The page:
The Akaroa Mail FRIDAY, AUGUST 28, 1914. GERMAN ATROCITIES.
The High Comtniasioner's eaDle from London, dated August 25, gives confirmation to some of the stories about the brutal behaviour of the German troops. The news is the most reliable we hear—in fact, it is practically the only news we can rely upon in these days of wild rumours and " catch penny as a con temporary describes some of the false news circulated by unscrupulous tradesmen, However, it would be as well not to accept the story in toto without a little reservation. It is known that the Germans sowed the North Sea with mines some hours before war was declared with Great Britain, and for that alone Bhe de serves much opprobrium, but before condemning her for these later atrocities it would be wise to be sure of the statements. In previous wars there have been the same wild stories about atrocities, many being proved unfounded. The following remarks on this subject by a contemporary are of j
interest:— ! " The charges which have been made against the Germans of violating all the laws of war and of humanity in their land operations should not be accepted unreservedly until the evidence of alleged excesses and evidence which the Germans have to offer on the other side can be judged fairly. The Germans have torn up the treaty under which they pledged themselves to protect Belgium from invasion. The contribution of eight millions sterling which they are endeavouring to extort from the helpless citizens of Brussels is a huge and cruel levy to impose at this early period of hostilities. But as regards general allegations of ill-treating prisoners, firing on non-combatants who had given no provocation, and, in tbu fcurds of the official report which tJje French have issued, be* huviug .ike ' unbridled savages ' and ' odcbiui .a ,' instead of soldiers under iii cipii c, r gardful of the laws of vii:, it. suu dd bo remembered that these charge, are made by enemies. The norm-! rigours of war are hard t).i )Ugb 'ft bear, and tbe people who siitl'er from tuem do not require much tivi lfcioct; k> aiake them form the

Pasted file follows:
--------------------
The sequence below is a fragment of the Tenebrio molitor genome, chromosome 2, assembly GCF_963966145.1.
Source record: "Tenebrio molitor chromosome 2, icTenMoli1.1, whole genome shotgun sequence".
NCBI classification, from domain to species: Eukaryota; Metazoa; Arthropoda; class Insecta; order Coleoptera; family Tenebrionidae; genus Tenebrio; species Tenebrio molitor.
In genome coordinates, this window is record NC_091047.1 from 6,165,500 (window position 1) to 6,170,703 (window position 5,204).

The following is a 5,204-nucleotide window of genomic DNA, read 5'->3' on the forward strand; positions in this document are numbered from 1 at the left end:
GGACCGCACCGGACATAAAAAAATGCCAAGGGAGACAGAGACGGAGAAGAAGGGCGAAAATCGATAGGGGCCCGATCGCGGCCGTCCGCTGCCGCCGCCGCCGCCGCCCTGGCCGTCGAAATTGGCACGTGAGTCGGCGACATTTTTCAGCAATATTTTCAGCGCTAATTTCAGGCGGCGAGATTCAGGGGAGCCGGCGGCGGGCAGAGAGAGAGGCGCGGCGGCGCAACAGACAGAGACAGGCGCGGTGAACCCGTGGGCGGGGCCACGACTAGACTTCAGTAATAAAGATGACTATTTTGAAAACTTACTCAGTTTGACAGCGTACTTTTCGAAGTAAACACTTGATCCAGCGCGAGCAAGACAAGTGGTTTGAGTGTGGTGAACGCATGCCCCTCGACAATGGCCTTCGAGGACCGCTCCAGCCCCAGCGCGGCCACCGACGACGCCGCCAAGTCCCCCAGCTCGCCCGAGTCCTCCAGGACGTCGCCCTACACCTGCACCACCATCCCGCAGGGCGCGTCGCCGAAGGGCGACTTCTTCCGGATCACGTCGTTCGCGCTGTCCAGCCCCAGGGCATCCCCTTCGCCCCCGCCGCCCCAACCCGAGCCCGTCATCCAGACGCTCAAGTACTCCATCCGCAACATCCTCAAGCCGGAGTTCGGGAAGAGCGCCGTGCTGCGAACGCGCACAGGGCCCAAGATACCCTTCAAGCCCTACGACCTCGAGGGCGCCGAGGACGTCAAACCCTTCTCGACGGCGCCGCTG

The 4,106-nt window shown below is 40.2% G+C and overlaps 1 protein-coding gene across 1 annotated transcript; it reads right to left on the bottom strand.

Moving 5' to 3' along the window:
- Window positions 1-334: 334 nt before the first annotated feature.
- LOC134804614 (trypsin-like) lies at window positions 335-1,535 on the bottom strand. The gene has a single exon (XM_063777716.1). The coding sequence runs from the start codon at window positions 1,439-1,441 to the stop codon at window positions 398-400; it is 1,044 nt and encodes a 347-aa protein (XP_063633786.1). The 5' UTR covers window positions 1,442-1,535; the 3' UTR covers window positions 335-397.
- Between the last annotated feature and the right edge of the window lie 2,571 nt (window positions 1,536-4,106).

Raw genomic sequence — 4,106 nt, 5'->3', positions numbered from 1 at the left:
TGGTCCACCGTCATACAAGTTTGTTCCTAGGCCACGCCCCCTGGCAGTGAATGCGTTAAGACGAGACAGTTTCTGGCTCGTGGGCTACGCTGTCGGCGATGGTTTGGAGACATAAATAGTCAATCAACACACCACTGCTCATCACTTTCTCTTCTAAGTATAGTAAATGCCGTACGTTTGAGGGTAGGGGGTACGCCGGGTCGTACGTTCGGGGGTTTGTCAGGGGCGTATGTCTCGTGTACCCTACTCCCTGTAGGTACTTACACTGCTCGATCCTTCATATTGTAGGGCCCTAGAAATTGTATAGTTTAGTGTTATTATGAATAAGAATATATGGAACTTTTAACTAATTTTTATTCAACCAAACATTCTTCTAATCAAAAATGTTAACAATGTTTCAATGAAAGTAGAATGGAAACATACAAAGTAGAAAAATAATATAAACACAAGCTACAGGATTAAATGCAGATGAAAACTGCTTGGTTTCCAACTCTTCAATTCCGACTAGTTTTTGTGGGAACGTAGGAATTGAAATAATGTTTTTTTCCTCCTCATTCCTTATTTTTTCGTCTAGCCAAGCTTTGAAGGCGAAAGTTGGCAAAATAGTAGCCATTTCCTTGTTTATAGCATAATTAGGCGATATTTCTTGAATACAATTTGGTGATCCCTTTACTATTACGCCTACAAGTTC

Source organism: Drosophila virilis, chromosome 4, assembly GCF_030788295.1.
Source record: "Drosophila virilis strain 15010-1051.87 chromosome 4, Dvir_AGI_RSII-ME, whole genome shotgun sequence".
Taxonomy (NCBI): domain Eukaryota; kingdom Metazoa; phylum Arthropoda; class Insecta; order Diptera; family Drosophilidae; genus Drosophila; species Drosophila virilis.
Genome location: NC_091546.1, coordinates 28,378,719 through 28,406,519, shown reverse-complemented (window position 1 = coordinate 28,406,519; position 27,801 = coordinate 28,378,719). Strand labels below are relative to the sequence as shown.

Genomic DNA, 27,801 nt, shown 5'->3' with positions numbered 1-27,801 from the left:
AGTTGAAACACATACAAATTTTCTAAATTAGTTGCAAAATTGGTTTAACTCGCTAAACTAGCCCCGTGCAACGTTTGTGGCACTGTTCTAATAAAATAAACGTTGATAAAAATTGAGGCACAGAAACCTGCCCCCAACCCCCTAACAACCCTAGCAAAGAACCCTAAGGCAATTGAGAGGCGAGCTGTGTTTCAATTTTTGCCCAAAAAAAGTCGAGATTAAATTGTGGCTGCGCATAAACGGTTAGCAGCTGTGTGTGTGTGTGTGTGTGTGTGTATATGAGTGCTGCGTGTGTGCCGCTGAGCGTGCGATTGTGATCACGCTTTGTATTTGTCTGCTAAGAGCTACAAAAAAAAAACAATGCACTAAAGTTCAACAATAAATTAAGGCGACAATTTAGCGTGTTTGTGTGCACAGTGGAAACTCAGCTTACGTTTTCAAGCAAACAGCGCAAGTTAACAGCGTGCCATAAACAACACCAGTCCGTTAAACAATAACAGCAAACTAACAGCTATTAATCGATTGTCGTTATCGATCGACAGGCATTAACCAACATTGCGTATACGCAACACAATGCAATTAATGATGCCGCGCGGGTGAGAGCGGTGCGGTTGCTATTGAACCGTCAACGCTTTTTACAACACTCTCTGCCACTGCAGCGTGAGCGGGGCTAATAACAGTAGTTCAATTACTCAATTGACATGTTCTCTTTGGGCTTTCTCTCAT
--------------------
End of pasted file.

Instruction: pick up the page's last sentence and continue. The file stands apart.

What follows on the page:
worst' opiri n of their adversaries. Shocking calumnies were invented in α-gard to the behaviour of British troops in South Africa, and the Italians would be barbarians indeed if half the stories of their alleged enormities in Tripoli were true. Such tales are told against the enemy in every war. It is only when inquiries are made afterwards, calmly and without excitement, that the truth can be discovered. It is admitted by their enemies that the Germans are behaving well in Brussels, and, as chivalrous opponents, we must hope that the reports of their excesses on the march have been exaggerated,"